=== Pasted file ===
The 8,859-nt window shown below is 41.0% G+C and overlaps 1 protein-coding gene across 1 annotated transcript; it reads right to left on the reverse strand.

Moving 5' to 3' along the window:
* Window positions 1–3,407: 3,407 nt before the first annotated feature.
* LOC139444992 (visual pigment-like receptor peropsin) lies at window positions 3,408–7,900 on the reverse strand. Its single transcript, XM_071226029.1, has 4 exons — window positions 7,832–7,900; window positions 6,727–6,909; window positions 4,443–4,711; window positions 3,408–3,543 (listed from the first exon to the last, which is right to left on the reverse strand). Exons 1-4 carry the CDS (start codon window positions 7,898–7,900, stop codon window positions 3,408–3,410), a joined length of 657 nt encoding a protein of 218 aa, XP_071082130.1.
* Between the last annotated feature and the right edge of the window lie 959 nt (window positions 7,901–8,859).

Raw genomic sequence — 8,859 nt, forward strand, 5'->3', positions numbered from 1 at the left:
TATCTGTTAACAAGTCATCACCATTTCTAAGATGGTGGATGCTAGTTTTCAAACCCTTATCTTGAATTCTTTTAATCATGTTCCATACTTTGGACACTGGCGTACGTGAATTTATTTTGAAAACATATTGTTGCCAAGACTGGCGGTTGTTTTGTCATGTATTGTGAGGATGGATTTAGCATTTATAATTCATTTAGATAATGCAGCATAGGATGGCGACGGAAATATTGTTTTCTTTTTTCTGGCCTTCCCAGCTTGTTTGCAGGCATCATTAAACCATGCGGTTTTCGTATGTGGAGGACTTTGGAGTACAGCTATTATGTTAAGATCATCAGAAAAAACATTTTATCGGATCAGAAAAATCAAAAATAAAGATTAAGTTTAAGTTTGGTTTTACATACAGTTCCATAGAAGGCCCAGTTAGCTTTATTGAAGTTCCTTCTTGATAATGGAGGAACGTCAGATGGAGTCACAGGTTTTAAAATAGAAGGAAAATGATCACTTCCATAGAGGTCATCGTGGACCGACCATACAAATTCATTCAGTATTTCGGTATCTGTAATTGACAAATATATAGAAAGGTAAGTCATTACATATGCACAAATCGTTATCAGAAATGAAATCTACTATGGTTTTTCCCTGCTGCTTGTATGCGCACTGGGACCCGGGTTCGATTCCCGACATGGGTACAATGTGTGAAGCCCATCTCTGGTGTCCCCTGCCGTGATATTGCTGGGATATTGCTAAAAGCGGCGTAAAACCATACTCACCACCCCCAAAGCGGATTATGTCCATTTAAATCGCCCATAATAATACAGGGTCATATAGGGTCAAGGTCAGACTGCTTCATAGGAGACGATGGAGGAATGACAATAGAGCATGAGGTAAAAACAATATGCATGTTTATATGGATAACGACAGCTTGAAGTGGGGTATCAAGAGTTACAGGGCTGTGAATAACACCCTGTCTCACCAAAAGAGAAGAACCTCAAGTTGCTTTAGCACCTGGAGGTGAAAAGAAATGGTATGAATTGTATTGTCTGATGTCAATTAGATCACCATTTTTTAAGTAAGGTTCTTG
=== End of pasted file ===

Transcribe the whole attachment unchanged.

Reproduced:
The 8,859-nt window shown below is 41.0% G+C and overlaps 1 protein-coding gene across 1 annotated transcript; it reads right to left on the reverse strand.

Moving 5' to 3' along the window:
* Window positions 1–3,407: 3,407 nt before the first annotated feature.
* LOC139444992 (visual pigment-like receptor peropsin) lies at window positions 3,408–7,900 on the reverse strand. Its single transcript, XM_071226029.1, has 4 exons — window positions 7,832–7,900; window positions 6,727–6,909; window positions 4,443–4,711; window positions 3,408–3,543 (listed from the first exon to the last, which is right to left on the reverse strand). Exons 1-4 carry the CDS (start codon window positions 7,898–7,900, stop codon window positions 3,408–3,410), a joined length of 657 nt encoding a protein of 218 aa, XP_071082130.1.
* Between the last annotated feature and the right edge of the window lie 959 nt (window positions 7,901–8,859).

Raw genomic sequence — 8,859 nt, forward strand, 5'->3', positions numbered from 1 at the left:
TATCTGTTAACAAGTCATCACCATTTCTAAGATGGTGGATGCTAGTTTTCAAACCCTTATCTTGAATTCTTTTAATCATGTTCCATACTTTGGACACTGGCGTACGTGAATTTATTTTGAAAACATATTGTTGCCAAGACTGGCGGTTGTTTTGTCATGTATTGTGAGGATGGATTTAGCATTTATAATTCATTTAGATAATGCAGCATAGGATGGCGACGGAAATATTGTTTTCTTTTTTCTGGCCTTCCCAGCTTGTTTGCAGGCATCATTAAACCATGCGGTTTTCGTATGTGGAGGACTTTGGAGTACAGCTATTATGTTAAGATCATCAGAAAAAACATTTTATCGGATCAGAAAAATCAAAAATAAAGATTAAGTTTAAGTTTGGTTTTACATACAGTTCCATAGAAGGCCCAGTTAGCTTTATTGAAGTTCCTTCTTGATAATGGAGGAACGTCAGATGGAGTCACAGGTTTTAAAATAGAAGGAAAATGATCACTTCCATAGAGGTCATCGTGGACCGACCATACAAATTCATTCAGTATTTCGGTATCTGTAATTGACAAATATATAGAAAGGTAAGTCATTACATATGCACAAATCGTTATCAGAAATGAAATCTACTATGGTTTTTCCCTGCTGCTTGTATGCGCACTGGGACCCGGGTTCGATTCCCGACATGGGTACAATGTGTGAAGCCCATCTCTGGTGTCCCCTGCCGTGATATTGCTGGGATATTGCTAAAAGCGGCGTAAAACCATACTCACCACCCCCAAAGCGGATTATGTCCATTTAAATCGCCCATAATAATACAGGGTCATATAGGGTCAAGGTCAGACTGCTTCATAGGAGACGATGGAGGAATGACAATAGAGCATGAGGTAAAAACAATATGCATGTTTATATGGATAACGACAGCTTGAAGTGGGGTATCAAGAGTTACAGGGCTGTGAATAACACCCTGTCTCACCAAAAGAGAAGAACCTCAAGTTGCTTTAGCACCTGGAGGTGAAAAGAAATGGTATGAATTGTATTGTCTGATGTCAATTAGATCACCATTTTTTAAGTAAGGTTCTTG